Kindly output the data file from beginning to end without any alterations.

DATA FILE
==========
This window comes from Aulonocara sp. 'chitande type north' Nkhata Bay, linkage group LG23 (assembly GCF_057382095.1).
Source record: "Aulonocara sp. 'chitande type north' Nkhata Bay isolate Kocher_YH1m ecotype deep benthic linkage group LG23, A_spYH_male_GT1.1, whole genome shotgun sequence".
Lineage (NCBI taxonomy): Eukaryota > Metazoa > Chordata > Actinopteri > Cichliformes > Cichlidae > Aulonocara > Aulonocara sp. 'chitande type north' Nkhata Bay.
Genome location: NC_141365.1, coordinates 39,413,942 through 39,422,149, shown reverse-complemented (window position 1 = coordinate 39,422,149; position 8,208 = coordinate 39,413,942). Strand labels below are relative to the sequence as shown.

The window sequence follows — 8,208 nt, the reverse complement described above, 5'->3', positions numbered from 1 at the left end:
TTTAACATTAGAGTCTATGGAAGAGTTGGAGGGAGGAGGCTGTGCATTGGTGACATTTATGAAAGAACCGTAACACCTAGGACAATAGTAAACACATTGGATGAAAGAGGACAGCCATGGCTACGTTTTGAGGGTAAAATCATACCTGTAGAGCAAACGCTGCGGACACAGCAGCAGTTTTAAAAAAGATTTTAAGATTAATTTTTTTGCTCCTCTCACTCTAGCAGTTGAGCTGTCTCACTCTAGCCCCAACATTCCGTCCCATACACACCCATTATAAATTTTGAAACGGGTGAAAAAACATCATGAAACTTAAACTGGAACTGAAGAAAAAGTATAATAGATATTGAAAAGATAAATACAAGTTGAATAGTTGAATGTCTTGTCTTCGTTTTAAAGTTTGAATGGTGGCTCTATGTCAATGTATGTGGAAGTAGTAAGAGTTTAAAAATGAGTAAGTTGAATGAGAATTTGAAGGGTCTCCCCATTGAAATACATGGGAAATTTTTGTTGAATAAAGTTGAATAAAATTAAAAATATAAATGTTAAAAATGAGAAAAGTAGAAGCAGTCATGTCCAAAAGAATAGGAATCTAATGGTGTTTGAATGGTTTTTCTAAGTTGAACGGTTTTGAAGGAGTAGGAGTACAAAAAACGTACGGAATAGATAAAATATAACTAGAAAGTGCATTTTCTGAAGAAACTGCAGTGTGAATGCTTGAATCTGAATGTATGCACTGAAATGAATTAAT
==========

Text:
This window comes from Aulonocara sp. 'chitande type north' Nkhata Bay, linkage group LG23 (assembly GCF_057382095.1).
Source record: "Aulonocara sp. 'chitande type north' Nkhata Bay isolate Kocher_YH1m ecotype deep benthic linkage group LG23, A_spYH_male_GT1.1, whole genome shotgun sequence".
Lineage (NCBI taxonomy): Eukaryota > Metazoa > Chordata > Actinopteri > Cichliformes > Cichlidae > Aulonocara > Aulonocara sp. 'chitande type north' Nkhata Bay.
Genome location: NC_141365.1, coordinates 39,413,942 through 39,422,149, shown reverse-complemented (window position 1 = coordinate 39,422,149; position 8,208 = coordinate 39,413,942). Strand labels below are relative to the sequence as shown.

The window sequence follows — 8,208 nt, the reverse complement described above, 5'->3', positions numbered from 1 at the left end:
TTTAACATTAGAGTCTATGGAAGAGTTGGAGGGAGGAGGCTGTGCATTGGTGACATTTATGAAAGAACCGTAACACCTAGGACAATAGTAAACACATTGGATGAAAGAGGACAGCCATGGCTACGTTTTGAGGGTAAAATCATACCTGTAGAGCAAACGCTGCGGACACAGCAGCAGTTTTAAAAAAGATTTTAAGATTAATTTTTTTGCTCCTCTCACTCTAGCAGTTGAGCTGTCTCACTCTAGCCCCAACATTCCGTCCCATACACACCCATTATAAATTTTGAAACGGGTGAAAAAACATCATGAAACTTAAACTGGAACTGAAGAAAAAGTATAATAGATATTGAAAAGATAAATACAAGTTGAATAGTTGAATGTCTTGTCTTCGTTTTAAAGTTTGAATGGTGGCTCTATGTCAATGTATGTGGAAGTAGTAAGAGTTTAAAAATGAGTAAGTTGAATGAGAATTTGAAGGGTCTCCCCATTGAAATACATGGGAAATTTTTGTTGAATAAAGTTGAATAAAATTAAAAATATAAATGTTAAAAATGAGAAAAGTAGAAGCAGTCATGTCCAAAAGAATAGGAATCTAATGGTGTTTGAATGGTTTTTCTAAGTTGAACGGTTTTGAAGGAGTAGGAGTACAAAAAACGTACGGAATAGATAAAATATAACTAGAAAGTGCATTTTCTGAAGAAACTGCAGTGTGAATGCTTGAATCTGAATGTATGCACTGAAATGAATTAAT